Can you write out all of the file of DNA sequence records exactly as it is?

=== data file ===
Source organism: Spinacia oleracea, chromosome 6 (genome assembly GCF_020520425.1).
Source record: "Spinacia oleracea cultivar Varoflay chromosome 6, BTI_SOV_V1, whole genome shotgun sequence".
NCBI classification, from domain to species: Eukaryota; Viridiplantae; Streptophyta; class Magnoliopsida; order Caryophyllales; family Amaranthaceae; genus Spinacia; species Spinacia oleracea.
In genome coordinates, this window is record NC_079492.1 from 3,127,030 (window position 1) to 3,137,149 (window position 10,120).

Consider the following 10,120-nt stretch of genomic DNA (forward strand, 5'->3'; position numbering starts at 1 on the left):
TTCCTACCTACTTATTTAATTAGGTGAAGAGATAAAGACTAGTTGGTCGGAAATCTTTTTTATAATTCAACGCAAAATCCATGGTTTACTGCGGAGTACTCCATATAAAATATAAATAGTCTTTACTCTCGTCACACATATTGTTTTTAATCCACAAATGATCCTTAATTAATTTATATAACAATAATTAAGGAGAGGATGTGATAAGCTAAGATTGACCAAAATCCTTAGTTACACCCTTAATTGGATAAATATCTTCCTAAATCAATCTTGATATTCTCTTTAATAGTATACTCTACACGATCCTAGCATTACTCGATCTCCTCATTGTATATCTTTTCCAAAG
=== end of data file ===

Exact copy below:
Source organism: Spinacia oleracea, chromosome 6 (genome assembly GCF_020520425.1).
Source record: "Spinacia oleracea cultivar Varoflay chromosome 6, BTI_SOV_V1, whole genome shotgun sequence".
NCBI classification, from domain to species: Eukaryota; Viridiplantae; Streptophyta; class Magnoliopsida; order Caryophyllales; family Amaranthaceae; genus Spinacia; species Spinacia oleracea.
In genome coordinates, this window is record NC_079492.1 from 3,127,030 (window position 1) to 3,137,149 (window position 10,120).

Consider the following 10,120-nt stretch of genomic DNA (forward strand, 5'->3'; position numbering starts at 1 on the left):
TTCCTACCTACTTATTTAATTAGGTGAAGAGATAAAGACTAGTTGGTCGGAAATCTTTTTTATAATTCAACGCAAAATCCATGGTTTACTGCGGAGTACTCCATATAAAATATAAATAGTCTTTACTCTCGTCACACATATTGTTTTTAATCCACAAATGATCCTTAATTAATTTATATAACAATAATTAAGGAGAGGATGTGATAAGCTAAGATTGACCAAAATCCTTAGTTACACCCTTAATTGGATAAATATCTTCCTAAATCAATCTTGATATTCTCTTTAATAGTATACTCTACACGATCCTAGCATTACTCGATCTCCTCATTGTATATCTTTTCCAAAG